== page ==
Off to Asheville for the Grey Eagle Tavern and Music Hall! It's about a 7 hour drive, with breaks for us and Sadie to play “stick”. Somehow we arrived in North Carlina just in time for a heat wave. It was hot and humid in Asheville, not quite what we expected at the end of April. The Grey Eagle is quite a contrast to the elegant “Art Deco” of the Spanish Ballroom. It's a very cool, very funky restaurant/bar run by two “twin cousins” from Louisiana. Their “gumbolyah” is to die for! They crammed about 100 dancers onto a plywood dance floor that gave great response on the balances. We love to hear that - the energy on the floor makes us feel very much like we've come home to Maine (just a lot warmer). Great dancers – a lot of flat-footing at the ends of the lines, which run length-wise along the stage. That's a challenge for a caller, but the band loves it. We get to see a lot more of the dancing that way. Callers Beth Molaro, Diane Silver, Barbara Groh and fiddlers Laurie Fisher and Jeff Baker all stopped in to say hello and dance a bit, in fact, Diane ended up taking us home for the night. She gets an especially big thank you from us for being available at the last minute – our original host's wife was ill, and we changed to Diane's with no notice, and without her knowing we have a dog traveling with us! Her two cats were a little miffed, but Sadie is very respectful of kitties, we did not encourage a meeting, and there were no problems. As we arrived Rodney Sutton was rehearsing the Green Grass Cloggers on the dance floor. Later in the evening he was able to steer me in to the right person to help me out with a problem I was having with my mountain dulcimer. I wasn't able to play it at the dance because of a persistent metallic buzz. Rodney and several other people referred me to the Acoustic Corner in Black Mountain. We decided to stop there en route to Winston-Salem for the Tuesday dance and see what they could do.
We lingered at Bridgette and Don's as long as we possibly could, ate way too much at brunch, then headed back to Glen Echo for the Sunday night dance. This is a more experienced dance crowd than Friday's dance, and about half as large. No problem, though – they more than made up for it with their enthusiasm and style! Dave Shewmaker was there providing a rhythmic counterpoint to the band all night as he flat-footed his way through the dances, and we were happy to see many folks who had been at the Friday and Saturday night dances too. Our hosts that night were Jamie and Betsy Platt. Jamie has been our sound man at Glen Echo the last several times we've played there. We always request Jamie as our sound man, and he does an outstanding job. We haven't seen anyone more attentive to our needs on stage as well as the sound in the hall than Jamie is. Betsy hired us for the Friday night dance many years ago the fist time we played at Glen Echo, and is was a delight to see her again, as well.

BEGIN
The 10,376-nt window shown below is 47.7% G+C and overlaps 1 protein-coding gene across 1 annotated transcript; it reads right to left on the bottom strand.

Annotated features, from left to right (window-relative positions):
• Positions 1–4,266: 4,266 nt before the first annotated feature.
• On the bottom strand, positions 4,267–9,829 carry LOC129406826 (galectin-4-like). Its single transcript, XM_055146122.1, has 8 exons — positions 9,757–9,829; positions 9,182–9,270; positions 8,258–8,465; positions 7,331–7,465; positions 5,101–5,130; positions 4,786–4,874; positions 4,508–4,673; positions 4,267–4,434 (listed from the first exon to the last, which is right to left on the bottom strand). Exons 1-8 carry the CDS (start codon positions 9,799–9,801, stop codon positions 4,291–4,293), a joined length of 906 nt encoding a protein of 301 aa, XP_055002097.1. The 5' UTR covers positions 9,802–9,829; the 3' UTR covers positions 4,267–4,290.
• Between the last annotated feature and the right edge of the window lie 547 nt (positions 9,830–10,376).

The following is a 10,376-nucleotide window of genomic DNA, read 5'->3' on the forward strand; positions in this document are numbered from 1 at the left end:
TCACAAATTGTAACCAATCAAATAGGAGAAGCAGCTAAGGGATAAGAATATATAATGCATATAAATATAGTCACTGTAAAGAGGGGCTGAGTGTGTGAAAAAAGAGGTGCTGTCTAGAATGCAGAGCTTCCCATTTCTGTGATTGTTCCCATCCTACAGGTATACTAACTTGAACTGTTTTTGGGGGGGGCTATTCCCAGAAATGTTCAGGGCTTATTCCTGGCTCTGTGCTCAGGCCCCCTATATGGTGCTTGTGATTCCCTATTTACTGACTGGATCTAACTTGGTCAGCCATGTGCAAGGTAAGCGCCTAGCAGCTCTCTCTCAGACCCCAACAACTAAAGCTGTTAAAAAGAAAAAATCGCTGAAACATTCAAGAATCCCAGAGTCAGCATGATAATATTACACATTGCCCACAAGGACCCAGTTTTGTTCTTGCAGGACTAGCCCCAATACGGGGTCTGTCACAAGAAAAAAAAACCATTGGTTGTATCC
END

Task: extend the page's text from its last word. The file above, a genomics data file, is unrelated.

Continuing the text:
Before playing the Frederick, MD dance, we visited the National Arboretum. WOW! The azaleas were in full bloom. 15,000 azalea bushes on one hillside, all different shades of red, fuchsia, salmon, orange, yellow, and white and various combinations. I don't know how many different cultivars there were among them. We only had time to explore the azalea gardens, the perennials, and a little of the herb gardens before we had to head on our way. After a couple of days of feeling out of our element on the roads, we finally adjusted to the heavier and slower rush-hour traffic and arrived in time to find our favorite sub shop - “Luke's Pizza” before we had to be at the hall. Bill was delighted to find that this was a community of exceptional dancers – they could do pretty much anything he could throw at them. Jim Hoyt, the dance organizer, was his usual friendly and helpful self. His son, Matt, has joined him at the sound board and they did their best to give us and the dancers what we all needed in a decidedly sound-unfriendly hall. We missed seeing Boe and Mary Lou, the usual hosts of the apres-dance bash at Boe's music store, because they were out of town, but Jim (Joseph) set us up with friends of his from Phippsburg, ME, as hosts that night. Bridgette and Don summer in Maine and have a beautiful home in Maryland the rest of the year. Bridgette is from France, and has promised to help us this summer in our quest to learn to speak French. It was a real treat to stay there and get to visit with them and meet their son, Thibeault, and his fiance. Because she is from South Africa, Thibeault gave her a calf when he proposed to her. There was a lot of talk about how that calf was going to get raised in suburban Maryland! Hearing about Thibeault's program with young people was even more exciting than the calf, though. He has started a program (called B-More) to bring kids with different cultural backgrounds together through playing sports. There are 15 kids each from groups including Muslims, Orthodox Jews, Hispanic youth, inner-city blacks, and... maybe a few others I'm not remembering. The teams are chosen by counting off so that the cultures are mixed and the kids learn to work together in a safe and fun environment. He has done similar programs with great success in Ireland between Catholic and Protestant youths and in Africa between Tutsi and Zulu youths. More than anything else, it shows the kids and their families that there is another, non-violent path they can follow in spite of their cultural differences and gives them hope that things can change. What a needed program this is in so many places!